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Ferns in habitat, El Yunque Nat'l Park, Puerto Rico

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In Dec, I took a cruise to the West Indies. It started in Puerto Rico, where I took a tour of El Yunque National Park, advertised as the only rain forest national park in US territory. It is also considered a cloud forest, so I was thrilled to visit it. The park contains over 40 species of ferns but I have no idea what their Latin names are. The most spectacular were tree ferns that grew up to 15-20' tall. I'd love to try one but am not sure how well a cloud forest mountain fern will survive my lowland FL climate. If you know anything about these ferns, let us know.

Ferns of El Yunque National Park, Puerto Rico

Tree Ferns

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5875583995029_TreeFern0812-8-16.thumb.JP

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More Tree Ferns

587558c0151eb_TreeFern0912-8-16.thumb.JP

587558cd6658a_TreeFern1012-8-16.thumb.JP

587558ea0d95b_TreeFernnredginger0112-8-1

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Curly Fern

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Small Fern

587559bbf0269_Fernspsmall0112-8-16.thumb

Fern sp grouping

587559fbe06b7_Fernspgrouping0112-8-16.th

 

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Ferns of El Yunque, cont'd

Fern sp

58755a7be4b92_UnknownFern1-0112-8-16.thu

Hanging Fern & Bromeliads

58755ab6b225b_Hangingfernnbroms0112-8-16

Stream with Ferns

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I also photographed these lovely flowering bromeliads (Tillandsias?)

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58755bb179627_Bromeliadwpurpleflowers051

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Meg, I'll bite.  Several of the large, tree fern photos look like Cyathea cooperi, the Australian Tree Fern, which grows very well in our climate. The one you call the curly fern is nephrolepis biserrata, fishtail, the fishtail fern, again grows very well in our climate.  The small fern on the rock I think is an athyrium species which pops up here and there in my garden, but I don't know the name.  The one at the top of this second post is nephrolepis biserrata, 'macho', kind of a fast-growing, take over fern here.  The last is tillandsia cyanea, pink quill.  It again does fine in our climate and the single flowers have a nice scent!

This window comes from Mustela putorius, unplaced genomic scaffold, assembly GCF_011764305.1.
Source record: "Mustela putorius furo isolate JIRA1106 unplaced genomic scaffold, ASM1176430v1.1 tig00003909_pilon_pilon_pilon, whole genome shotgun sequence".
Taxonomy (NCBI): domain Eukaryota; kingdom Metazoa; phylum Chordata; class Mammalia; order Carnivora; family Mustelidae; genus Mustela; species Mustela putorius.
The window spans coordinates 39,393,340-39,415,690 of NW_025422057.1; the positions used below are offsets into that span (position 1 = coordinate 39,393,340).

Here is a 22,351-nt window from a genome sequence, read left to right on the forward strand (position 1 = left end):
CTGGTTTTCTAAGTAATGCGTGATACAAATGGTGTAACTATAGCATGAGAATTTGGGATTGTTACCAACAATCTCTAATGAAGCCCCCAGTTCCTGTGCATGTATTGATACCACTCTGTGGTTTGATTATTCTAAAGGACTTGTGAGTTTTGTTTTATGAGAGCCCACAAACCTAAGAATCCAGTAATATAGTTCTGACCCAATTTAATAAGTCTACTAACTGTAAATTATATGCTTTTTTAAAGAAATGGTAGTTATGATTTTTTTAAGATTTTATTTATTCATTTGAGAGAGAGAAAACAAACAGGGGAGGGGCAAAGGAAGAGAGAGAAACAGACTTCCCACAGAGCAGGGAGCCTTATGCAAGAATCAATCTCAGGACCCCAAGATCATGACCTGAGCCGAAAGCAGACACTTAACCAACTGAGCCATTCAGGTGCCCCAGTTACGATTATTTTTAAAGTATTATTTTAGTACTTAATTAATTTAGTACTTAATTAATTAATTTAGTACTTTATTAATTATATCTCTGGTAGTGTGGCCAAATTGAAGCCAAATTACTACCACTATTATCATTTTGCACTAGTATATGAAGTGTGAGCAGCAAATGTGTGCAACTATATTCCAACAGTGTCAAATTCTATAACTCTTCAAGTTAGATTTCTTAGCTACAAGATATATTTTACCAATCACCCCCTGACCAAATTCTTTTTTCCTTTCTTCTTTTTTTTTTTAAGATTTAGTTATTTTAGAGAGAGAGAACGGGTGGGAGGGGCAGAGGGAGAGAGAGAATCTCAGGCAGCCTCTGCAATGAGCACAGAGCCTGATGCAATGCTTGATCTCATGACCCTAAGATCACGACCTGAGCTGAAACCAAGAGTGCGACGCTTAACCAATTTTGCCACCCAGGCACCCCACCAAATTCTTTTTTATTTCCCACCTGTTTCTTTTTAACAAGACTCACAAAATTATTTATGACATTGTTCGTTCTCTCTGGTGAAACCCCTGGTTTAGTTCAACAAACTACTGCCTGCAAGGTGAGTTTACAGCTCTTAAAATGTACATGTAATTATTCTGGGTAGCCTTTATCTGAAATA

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The tree fern is Cyathea arborea, native to the Caribbean.

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I agree that it is Cyathea arborea. I have tried those here but they always die below 30F. Cyathea cooperi is a perfect substitute for central and southern FL. Just don't let it dry out. They need to be kept well watered.

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Great pictures, thanks for sharing Meg!

I really like tree frerns. I hear they can be difficult to keep alive and my C cooperi promptly died on me so it is probably true, but they sure do look nice regardless.

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Those bromeliads are gorgeous.  

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Cyathea arborea is the most common one but if yu make it up to the top of El Yunque or El Toro there is Cyathea bryophilla ---- there is are some others that form trunks Cnmedia horrida and Nephelia portoriciencis   ---- the Tillandsia is T . cyanea (if I am spelling it right )  the lumpy fern is Danea nodosa ---- and the forked on is Nephrolepis biseratta ------ Vive la Puerto Rico 

 

El Yunque (17).jpg

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